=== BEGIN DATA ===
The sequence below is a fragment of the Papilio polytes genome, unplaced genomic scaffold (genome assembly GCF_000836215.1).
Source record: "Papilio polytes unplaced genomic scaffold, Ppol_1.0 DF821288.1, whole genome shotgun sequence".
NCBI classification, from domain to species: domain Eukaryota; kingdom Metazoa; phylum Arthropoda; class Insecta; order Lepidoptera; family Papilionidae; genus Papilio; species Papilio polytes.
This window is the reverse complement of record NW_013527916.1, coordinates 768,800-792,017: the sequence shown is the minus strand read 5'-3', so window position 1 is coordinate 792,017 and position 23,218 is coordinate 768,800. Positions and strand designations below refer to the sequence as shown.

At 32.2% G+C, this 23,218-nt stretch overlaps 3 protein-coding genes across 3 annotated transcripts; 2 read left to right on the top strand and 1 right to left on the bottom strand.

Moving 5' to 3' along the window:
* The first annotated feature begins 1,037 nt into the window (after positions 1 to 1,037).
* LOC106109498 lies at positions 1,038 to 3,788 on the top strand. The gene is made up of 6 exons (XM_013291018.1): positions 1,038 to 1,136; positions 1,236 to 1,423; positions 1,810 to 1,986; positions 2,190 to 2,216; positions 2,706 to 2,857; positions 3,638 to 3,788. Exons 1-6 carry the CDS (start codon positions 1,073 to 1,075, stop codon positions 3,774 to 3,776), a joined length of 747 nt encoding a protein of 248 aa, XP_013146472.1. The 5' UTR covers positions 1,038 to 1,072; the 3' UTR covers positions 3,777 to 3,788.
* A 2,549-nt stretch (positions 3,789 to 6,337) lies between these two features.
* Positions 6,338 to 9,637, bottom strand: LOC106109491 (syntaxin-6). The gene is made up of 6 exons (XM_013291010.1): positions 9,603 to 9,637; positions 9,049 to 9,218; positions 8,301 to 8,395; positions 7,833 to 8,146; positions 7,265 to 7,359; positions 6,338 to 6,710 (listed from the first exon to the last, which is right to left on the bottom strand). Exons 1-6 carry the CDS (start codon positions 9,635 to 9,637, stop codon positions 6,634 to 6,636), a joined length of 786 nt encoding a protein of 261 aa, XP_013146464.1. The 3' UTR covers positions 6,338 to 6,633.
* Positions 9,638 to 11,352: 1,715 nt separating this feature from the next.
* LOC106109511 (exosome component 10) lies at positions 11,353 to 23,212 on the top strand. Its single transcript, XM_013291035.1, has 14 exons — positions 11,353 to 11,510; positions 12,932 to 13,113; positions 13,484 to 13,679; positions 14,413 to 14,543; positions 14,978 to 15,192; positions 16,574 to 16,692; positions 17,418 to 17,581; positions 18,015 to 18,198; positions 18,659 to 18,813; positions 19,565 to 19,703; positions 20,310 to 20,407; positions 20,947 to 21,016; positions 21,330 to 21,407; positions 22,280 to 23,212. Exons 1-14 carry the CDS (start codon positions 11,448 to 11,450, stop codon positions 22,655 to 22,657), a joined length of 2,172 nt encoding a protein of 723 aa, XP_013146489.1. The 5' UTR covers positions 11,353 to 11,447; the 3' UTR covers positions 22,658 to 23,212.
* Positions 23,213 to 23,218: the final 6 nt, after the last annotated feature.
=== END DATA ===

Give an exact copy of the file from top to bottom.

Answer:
The sequence below is a fragment of the Papilio polytes genome, unplaced genomic scaffold (genome assembly GCF_000836215.1).
Source record: "Papilio polytes unplaced genomic scaffold, Ppol_1.0 DF821288.1, whole genome shotgun sequence".
NCBI classification, from domain to species: domain Eukaryota; kingdom Metazoa; phylum Arthropoda; class Insecta; order Lepidoptera; family Papilionidae; genus Papilio; species Papilio polytes.
This window is the reverse complement of record NW_013527916.1, coordinates 768,800-792,017: the sequence shown is the minus strand read 5'-3', so window position 1 is coordinate 792,017 and position 23,218 is coordinate 768,800. Positions and strand designations below refer to the sequence as shown.

At 32.2% G+C, this 23,218-nt stretch overlaps 3 protein-coding genes across 3 annotated transcripts; 2 read left to right on the top strand and 1 right to left on the bottom strand.

Moving 5' to 3' along the window:
* The first annotated feature begins 1,037 nt into the window (after positions 1 to 1,037).
* LOC106109498 lies at positions 1,038 to 3,788 on the top strand. The gene is made up of 6 exons (XM_013291018.1): positions 1,038 to 1,136; positions 1,236 to 1,423; positions 1,810 to 1,986; positions 2,190 to 2,216; positions 2,706 to 2,857; positions 3,638 to 3,788. Exons 1-6 carry the CDS (start codon positions 1,073 to 1,075, stop codon positions 3,774 to 3,776), a joined length of 747 nt encoding a protein of 248 aa, XP_013146472.1. The 5' UTR covers positions 1,038 to 1,072; the 3' UTR covers positions 3,777 to 3,788.
* A 2,549-nt stretch (positions 3,789 to 6,337) lies between these two features.
* Positions 6,338 to 9,637, bottom strand: LOC106109491 (syntaxin-6). The gene is made up of 6 exons (XM_013291010.1): positions 9,603 to 9,637; positions 9,049 to 9,218; positions 8,301 to 8,395; positions 7,833 to 8,146; positions 7,265 to 7,359; positions 6,338 to 6,710 (listed from the first exon to the last, which is right to left on the bottom strand). Exons 1-6 carry the CDS (start codon positions 9,635 to 9,637, stop codon positions 6,634 to 6,636), a joined length of 786 nt encoding a protein of 261 aa, XP_013146464.1. The 3' UTR covers positions 6,338 to 6,633.
* Positions 9,638 to 11,352: 1,715 nt separating this feature from the next.
* LOC106109511 (exosome component 10) lies at positions 11,353 to 23,212 on the top strand. Its single transcript, XM_013291035.1, has 14 exons — positions 11,353 to 11,510; positions 12,932 to 13,113; positions 13,484 to 13,679; positions 14,413 to 14,543; positions 14,978 to 15,192; positions 16,574 to 16,692; positions 17,418 to 17,581; positions 18,015 to 18,198; positions 18,659 to 18,813; positions 19,565 to 19,703; positions 20,310 to 20,407; positions 20,947 to 21,016; positions 21,330 to 21,407; positions 22,280 to 23,212. Exons 1-14 carry the CDS (start codon positions 11,448 to 11,450, stop codon positions 22,655 to 22,657), a joined length of 2,172 nt encoding a protein of 723 aa, XP_013146489.1. The 5' UTR covers positions 11,353 to 11,447; the 3' UTR covers positions 22,658 to 23,212.
* Positions 23,213 to 23,218: the final 6 nt, after the last annotated feature.